Get our newsletter delivered directly to your inbox
I have already subscribed | Do not show this message again
Your email has been successfully registered.
Biden and Putin discussed both countries' willingness to extend the New Strategic Arms Reduction Treaty (New START) for five years, agreeing to have their teams work urgently to complete the extension by Feb. 5, the White House said.
U.S. President Joe Biden and his Russian counterpart Vladimir Putin on Tuesday discussed arms control and other issues during their first phone conversation, said the White House.
The White House said in a statement that Biden and Putin discussed both countries' willingness to extend the New Strategic Arms Reduction Treaty (New START) for five years, agreeing to have their teams work urgently to complete the extension by Feb. 5.
The two leaders also agreed to explore strategic stability discussions on a range of arms control and emerging security issues.
Biden in the phone call reaffirmed U.S. support for Ukraine's sovereignty. "He also raised other matters of concern, including the SolarWinds hack, reports of Russia placing bounties on United States soldiers in Afghanistan, interference in the 2020 United States election, and the poisoning of Aleksey Navalny," said the statement.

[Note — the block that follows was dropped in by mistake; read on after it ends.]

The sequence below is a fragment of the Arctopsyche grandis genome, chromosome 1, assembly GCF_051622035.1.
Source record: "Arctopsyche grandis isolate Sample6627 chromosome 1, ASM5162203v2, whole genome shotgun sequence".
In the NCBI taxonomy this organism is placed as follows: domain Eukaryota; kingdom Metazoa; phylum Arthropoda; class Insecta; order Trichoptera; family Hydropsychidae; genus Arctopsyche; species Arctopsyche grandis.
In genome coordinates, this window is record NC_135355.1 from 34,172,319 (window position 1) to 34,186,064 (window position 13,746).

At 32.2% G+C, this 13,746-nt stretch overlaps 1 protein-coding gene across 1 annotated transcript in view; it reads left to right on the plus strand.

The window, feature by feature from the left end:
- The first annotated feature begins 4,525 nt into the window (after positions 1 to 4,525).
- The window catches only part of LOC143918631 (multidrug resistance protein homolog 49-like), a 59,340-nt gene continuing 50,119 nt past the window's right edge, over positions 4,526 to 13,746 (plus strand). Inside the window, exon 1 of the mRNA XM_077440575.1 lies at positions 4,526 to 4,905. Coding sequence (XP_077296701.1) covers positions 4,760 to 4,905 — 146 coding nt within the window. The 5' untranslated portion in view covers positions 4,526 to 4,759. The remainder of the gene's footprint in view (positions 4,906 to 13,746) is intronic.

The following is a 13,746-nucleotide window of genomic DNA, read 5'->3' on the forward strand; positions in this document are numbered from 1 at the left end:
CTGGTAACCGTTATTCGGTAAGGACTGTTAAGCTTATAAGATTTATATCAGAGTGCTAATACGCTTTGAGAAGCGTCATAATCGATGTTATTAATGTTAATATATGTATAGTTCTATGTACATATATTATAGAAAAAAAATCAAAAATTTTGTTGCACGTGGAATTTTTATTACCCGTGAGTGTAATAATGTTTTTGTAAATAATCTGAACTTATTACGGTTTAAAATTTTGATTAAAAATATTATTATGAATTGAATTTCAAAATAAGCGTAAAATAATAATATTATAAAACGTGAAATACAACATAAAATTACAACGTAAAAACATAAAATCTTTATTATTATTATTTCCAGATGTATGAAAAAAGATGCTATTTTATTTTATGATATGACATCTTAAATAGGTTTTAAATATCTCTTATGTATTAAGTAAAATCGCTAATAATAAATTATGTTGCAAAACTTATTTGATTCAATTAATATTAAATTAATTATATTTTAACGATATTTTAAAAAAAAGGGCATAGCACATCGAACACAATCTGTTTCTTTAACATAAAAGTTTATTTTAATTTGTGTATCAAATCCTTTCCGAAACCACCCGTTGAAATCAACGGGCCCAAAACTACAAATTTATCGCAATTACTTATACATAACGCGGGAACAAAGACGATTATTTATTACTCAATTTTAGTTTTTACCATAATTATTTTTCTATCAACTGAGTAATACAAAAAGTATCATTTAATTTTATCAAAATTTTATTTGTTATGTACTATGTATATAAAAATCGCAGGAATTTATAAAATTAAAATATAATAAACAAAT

The White House said last Thursday that the Biden administration proposed a five-year extension of the New START, which was welcomed by the Kremlin.
Their common ground on arms control might be a bright spot for the U.S.-Russia relations, but the overall tensions between Washington and Moscow are unlikely to decrease given their differences on issues of Syria, Ukraine, cybersecurity as well as their mutual accusation of interference in the domestic politics.
The New START, which limits the numbers of deployed strategic nuclear warheads to 1,550 and delivery systems to 700 for each, is the last remaining nuclear arms control pact in force between the two nuclear superpowers.
The treaty can be extended by a maximum of five years with the consent of the two countries. The former Trump administration tried to conclude a shorter extension of the treaty last year after rounds of negotiation with Russia, but the two sides failed to finalize a formal agreement.